In this reexamination, the recent decipherment of the Indus script by Natwar Jha is beginning to play a fundamental role. To begin with, it provides a firm historical context for the Harappans by linking their archaeology to the Vedic literature. This provides a chronological and cultural marker of the first importance by placing the later Vedic literature in the third millennium. As a result, it now becomes possible to begin to formulate the history of Vedic India on a solid foundation. It is shown that this is best done by discarding the field called Indology which has no scientific basis; its place should be taken by a historical structure built on a foundation of primary sources from archaeology and ancient literature. With this, our study of ancient India can begin in earnest.


In the last decade of the 18th century, Sir William Jones, an English jurist in the employ of the British East India Company began a study of Sanskrit to better understand the legal and political traditions of the Indian subjects. As a classical scholar, he was struck by the extraordinary similarities between Sanskrit and European languages like Latin and Greek. He observed:

… the Sanscrit language, whatever be its antiquity, is of wonderful structure, more perfect than Greek, more copious than Latin, and more exquisitely refined than either, yet bearing to both of them a stronger affinity, both in the roots of the verbs in the forms of grammar, than could possibly have been produced by accident; so strong indeed, that no philologer could examine them all three without believing them to have sprung from the same source.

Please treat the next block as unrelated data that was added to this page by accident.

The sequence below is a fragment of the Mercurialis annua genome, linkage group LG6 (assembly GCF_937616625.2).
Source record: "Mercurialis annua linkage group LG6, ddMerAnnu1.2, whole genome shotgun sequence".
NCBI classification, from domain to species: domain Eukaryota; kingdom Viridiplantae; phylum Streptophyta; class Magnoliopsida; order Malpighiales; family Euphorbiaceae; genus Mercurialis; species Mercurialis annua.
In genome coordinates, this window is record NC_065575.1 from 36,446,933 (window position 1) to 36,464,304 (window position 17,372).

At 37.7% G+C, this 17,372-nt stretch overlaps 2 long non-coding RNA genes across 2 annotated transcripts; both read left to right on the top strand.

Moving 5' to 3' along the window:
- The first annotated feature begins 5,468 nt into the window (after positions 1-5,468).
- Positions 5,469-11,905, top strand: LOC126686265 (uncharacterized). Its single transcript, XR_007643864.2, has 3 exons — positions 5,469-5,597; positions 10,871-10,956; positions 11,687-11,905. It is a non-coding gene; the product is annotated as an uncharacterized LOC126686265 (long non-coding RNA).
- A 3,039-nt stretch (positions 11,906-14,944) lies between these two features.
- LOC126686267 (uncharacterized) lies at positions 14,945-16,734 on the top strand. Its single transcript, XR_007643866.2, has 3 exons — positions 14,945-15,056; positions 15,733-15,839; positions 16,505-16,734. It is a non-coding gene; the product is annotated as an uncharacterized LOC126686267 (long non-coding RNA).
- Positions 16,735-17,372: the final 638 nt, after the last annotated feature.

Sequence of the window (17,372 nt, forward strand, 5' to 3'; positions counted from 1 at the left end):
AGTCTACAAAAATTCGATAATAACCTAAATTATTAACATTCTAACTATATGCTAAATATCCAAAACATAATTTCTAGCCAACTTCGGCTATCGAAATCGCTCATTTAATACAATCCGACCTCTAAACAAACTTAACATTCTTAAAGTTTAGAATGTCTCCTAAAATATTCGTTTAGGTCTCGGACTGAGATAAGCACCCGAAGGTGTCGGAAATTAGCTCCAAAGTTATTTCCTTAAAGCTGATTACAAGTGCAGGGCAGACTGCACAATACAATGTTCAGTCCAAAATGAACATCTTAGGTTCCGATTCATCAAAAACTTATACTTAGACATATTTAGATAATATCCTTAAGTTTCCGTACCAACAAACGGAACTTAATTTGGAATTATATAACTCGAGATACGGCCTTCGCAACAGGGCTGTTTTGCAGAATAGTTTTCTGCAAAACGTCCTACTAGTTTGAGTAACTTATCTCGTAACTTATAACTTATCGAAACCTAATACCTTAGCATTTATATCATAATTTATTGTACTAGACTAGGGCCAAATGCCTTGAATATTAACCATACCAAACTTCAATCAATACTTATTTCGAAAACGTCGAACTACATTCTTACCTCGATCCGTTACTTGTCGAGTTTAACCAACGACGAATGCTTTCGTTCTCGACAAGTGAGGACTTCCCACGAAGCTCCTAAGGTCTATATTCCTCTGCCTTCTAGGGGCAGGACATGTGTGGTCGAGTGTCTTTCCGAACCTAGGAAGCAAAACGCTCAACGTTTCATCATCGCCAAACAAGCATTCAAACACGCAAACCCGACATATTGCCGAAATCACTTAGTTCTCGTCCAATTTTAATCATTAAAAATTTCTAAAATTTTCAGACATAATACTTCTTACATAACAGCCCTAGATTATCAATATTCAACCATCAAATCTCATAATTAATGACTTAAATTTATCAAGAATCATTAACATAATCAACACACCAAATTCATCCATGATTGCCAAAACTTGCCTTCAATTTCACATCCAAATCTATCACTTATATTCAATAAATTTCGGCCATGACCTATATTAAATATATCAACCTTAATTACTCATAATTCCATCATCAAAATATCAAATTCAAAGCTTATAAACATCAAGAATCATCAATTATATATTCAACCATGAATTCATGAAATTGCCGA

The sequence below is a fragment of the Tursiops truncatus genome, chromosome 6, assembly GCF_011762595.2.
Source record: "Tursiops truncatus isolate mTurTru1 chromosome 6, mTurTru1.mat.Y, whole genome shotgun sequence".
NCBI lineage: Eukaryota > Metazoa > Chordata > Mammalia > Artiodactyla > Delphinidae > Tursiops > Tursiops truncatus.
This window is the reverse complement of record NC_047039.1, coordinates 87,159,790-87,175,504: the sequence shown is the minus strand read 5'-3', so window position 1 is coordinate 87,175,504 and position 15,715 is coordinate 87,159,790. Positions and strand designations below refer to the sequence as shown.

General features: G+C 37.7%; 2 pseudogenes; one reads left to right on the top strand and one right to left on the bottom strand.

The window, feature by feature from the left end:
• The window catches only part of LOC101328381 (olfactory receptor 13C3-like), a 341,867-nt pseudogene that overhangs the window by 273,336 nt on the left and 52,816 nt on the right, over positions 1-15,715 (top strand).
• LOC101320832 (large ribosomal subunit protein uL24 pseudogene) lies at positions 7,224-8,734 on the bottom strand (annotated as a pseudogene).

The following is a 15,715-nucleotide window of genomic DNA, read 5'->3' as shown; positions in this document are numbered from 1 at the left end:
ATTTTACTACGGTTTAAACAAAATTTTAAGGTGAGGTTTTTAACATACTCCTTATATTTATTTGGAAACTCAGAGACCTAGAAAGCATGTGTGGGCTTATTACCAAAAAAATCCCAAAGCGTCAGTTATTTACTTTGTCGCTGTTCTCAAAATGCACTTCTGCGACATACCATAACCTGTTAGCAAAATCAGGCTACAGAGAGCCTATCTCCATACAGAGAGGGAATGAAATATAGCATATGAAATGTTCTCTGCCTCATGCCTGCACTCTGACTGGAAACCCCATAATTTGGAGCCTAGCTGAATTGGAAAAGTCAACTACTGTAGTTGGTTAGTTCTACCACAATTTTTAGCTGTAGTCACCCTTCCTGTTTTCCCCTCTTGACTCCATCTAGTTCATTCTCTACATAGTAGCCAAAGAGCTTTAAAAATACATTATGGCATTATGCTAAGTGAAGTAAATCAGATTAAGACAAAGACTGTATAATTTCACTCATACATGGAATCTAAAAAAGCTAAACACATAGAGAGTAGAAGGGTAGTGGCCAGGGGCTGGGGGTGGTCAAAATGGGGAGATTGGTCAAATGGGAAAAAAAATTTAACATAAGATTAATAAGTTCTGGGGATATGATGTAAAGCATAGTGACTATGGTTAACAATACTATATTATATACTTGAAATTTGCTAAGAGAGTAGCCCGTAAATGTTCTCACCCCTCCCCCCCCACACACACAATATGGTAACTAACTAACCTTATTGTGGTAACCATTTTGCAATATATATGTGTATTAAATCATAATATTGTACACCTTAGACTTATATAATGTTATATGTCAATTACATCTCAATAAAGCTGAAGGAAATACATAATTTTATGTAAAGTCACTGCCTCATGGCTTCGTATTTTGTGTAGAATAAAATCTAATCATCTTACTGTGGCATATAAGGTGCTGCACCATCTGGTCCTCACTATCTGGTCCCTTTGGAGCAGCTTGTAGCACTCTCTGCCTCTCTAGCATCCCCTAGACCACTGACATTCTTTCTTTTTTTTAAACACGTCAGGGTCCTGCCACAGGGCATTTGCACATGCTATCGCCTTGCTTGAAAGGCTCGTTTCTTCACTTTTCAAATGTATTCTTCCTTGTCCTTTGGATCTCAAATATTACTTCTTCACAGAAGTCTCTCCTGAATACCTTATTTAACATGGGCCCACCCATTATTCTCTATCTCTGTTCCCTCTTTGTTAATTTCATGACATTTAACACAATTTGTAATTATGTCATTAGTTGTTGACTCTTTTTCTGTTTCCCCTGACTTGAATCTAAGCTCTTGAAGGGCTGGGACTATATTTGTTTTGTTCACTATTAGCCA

With this dramatic announcement Jones simultaneously launched the two fields that we now call Indology and comparative linguistics. With the benefit of hindsight we can see that the two fields were doomed from the start: being new, neither had a scientific foundation, and yet they tried to grow by feeding on each other. It soon spawned a new breed of scholars who went on to apply the first superficial findings of these new fields to the problems of ancient India. Into these new fields — rich with data, but without any foundation to speak of — entered a man whose name has become almost synonymous with Indology, Freidrich Max Müller.